Explore how US companies can avoid almost 33 billion dollars yearly expenditures on printing, sorting, and mailing checks.
Paperless Payroll
Paperless Payroll

Paperless_PayrollCompanies spend almost $33 billion each year on printing, sorting, and mailing checks. And, although the U.S. banking system is secure, more opportunities exist for fraud, whether through alteration, mutilation, reproduction, or forgery, as checks move through the economic system prior to their deposit.

According to one report, total check fraud losses in USA can run as high as $50 billion annually, with 1.2 million worthless checks in the banking system each day. A simpler, more cost-effective, and safer method for paying employees is available, and a significant number of companies are turning to paperless payroll through electronic distribution.

In fact, the Electronic Payments Association states that in 2004 more than 60% of consumers had their salaries and other payments direct deposited into a bank account, up more than 4% from 2003.

These deposits saved businesses anywhere from $1,000 a month to more than $15,000 a month, depending on the size and infrastructure of a company. That translates into annual savings of $12,000 to $180,000. Savings occur by eliminating check processing fees, including bank charges, forms purchasing and shipping, and lost employee time managing paper based payroll printing systems. In fact, according to the results of one study of payroll professionals, the average paper savings experienced by moving to a paperless payroll was 34.5% with about 1 in 5 respondents affirming at least a 90% reduction in paper. This report discusses the benefits of paperless payroll and explains how UltiPro Workforce Management is helping businesses save money, while empowering their employees, through electronic pay stubs.

What Is Paperless Payroll?
When the American Payroll Association (APA) conducted its 2003 survey, “Getting Paid in America,” it asked respondents how they would feel if their company went to a paperless payroll with the ability to view pay stubs online and print them as needed. With 14,061 individuals responding, more than 70% of them said that they’d be pleased by such an event. So why are some companies resistant to a paperless pay environment, especially when problems occur 20 times more frequently with paper than with direct deposit? The answer most often adds up to three reasons:
1) The perception that many of their employees do not have Web access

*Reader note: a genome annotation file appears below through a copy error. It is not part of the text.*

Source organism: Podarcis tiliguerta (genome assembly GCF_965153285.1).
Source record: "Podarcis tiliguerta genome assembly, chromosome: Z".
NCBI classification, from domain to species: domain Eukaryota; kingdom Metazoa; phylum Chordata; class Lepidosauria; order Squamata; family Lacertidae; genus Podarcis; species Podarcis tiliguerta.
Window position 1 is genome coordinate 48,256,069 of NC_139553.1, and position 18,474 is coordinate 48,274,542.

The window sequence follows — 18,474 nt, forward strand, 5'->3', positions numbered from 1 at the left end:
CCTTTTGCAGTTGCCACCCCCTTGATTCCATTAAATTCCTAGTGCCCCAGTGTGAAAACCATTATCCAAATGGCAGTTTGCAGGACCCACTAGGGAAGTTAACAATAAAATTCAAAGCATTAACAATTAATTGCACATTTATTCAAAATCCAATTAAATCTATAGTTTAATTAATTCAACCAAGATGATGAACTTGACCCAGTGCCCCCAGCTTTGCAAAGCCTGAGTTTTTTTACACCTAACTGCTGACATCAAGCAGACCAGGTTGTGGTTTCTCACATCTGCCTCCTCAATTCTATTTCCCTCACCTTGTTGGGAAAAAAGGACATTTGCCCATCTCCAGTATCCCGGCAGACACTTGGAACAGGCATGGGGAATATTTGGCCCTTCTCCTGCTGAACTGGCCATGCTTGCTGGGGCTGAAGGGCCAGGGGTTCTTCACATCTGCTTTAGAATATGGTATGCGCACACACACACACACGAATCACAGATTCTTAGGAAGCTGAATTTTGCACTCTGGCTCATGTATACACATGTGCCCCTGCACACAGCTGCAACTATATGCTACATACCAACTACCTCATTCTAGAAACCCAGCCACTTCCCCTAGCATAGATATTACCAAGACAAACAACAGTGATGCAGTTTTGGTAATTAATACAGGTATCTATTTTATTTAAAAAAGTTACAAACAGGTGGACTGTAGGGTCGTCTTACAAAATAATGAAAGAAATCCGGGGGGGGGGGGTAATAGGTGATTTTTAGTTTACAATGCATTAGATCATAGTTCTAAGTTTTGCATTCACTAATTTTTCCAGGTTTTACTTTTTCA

2) Legal concerns
3) Maintenance of employees’ direct deposit data

Web Access to Paychecks
Many companies whose workforces may not routinely have access to the Web during the course of their regular workday – such as manufacturing plants – are overcoming that roadblock by letting employees view their paychecks through an intranet using PCs or kiosks set up on the plant floor. The approximate cost of depositing a paycheck in person to a financial institution is $8.44, which comprises time spent traveling to and from the bank, round-trip travel expenses, and time spent waiting in line, not to mention the fact that consumers spend more than three workdays each year going to a bank. In addition, some employees who do not have bank accounts incur check cashing costs. Other companies offer computer discount programs or matching funds to encourage the purchase of a home computer.

Legal Concerns
In June 2000, President Bill Clinton signed into law the Electronic Signature in Global and National Commerce Act (E-SIGN), eliminating barriers to the use of electronic signatures and records, while also providing consumers with specific protections. With E-SIGN, employees cannot be required to receive electronic paychecks, they must affirmatively consent to their use, they must receive notice of their rights in advance, and their affirmative consent must be made electronically to demonstrate that the employee has access to his or her data.

Electronic pay statements must include all of the information required by state labor codes and must be available to employees by payday. While employers cannot force workers to switch to paperless paychecks, companies in some states can require that new workers accept direct deposit and paperless stubs.

Maintenance of Employees’ Direct Deposit Data >>